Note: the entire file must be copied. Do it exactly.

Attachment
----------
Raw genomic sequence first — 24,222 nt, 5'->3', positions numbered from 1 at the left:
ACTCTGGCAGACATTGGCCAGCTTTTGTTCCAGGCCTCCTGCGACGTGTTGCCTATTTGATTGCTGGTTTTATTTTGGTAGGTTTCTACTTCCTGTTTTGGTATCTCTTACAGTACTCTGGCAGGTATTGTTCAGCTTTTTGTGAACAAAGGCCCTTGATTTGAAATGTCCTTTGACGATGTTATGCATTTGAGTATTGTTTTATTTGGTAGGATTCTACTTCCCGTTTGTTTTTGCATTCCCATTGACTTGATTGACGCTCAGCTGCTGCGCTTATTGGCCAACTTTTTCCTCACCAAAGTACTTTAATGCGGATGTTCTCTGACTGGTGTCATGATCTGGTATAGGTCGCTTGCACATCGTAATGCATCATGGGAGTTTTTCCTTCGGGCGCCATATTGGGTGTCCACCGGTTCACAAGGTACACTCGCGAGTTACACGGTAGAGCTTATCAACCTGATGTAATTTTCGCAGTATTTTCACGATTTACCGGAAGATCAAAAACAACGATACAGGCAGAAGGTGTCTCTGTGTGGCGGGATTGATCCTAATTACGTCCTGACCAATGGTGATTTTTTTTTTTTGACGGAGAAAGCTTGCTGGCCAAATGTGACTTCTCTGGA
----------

Raw genomic sequence first — 24,222 nt, 5'->3', positions numbered from 1 at the left:
ACTCTGGCAGACATTGGCCAGCTTTTGTTCCAGGCCTCCTGCGACGTGTTGCCTATTTGATTGCTGGTTTTATTTTGGTAGGTTTCTACTTCCTGTTTTGGTATCTCTTACAGTACTCTGGCAGGTATTGTTCAGCTTTTTGTGAACAAAGGCCCTTGATTTGAAATGTCCTTTGACGATGTTATGCATTTGAGTATTGTTTTATTTGGTAGGATTCTACTTCCCGTTTGTTTTTGCATTCCCATTGACTTGATTGACGCTCAGCTGCTGCGCTTATTGGCCAACTTTTTCCTCACCAAAGTACTTTAATGCGGATGTTCTCTGACTGGTGTCATGATCTGGTATAGGTCGCTTGCACATCGTAATGCATCATGGGAGTTTTTCCTTCGGGCGCCATATTGGGTGTCCACCGGTTCACAAGGTACACTCGCGAGTTACACGGTAGAGCTTATCAACCTGATGTAATTTTCGCAGTATTTTCACGATTTACCGGAAGATCAAAAACAACGATACAGGCAGAAGGTGTCTCTGTGTGGCGGGATTGATCCTAATTACGTCCTGACCAATGGTGATTTTTTTTTTTTGACGGAGAAAGCTTGCTGGCCAAATGTGACTTCTCTGGA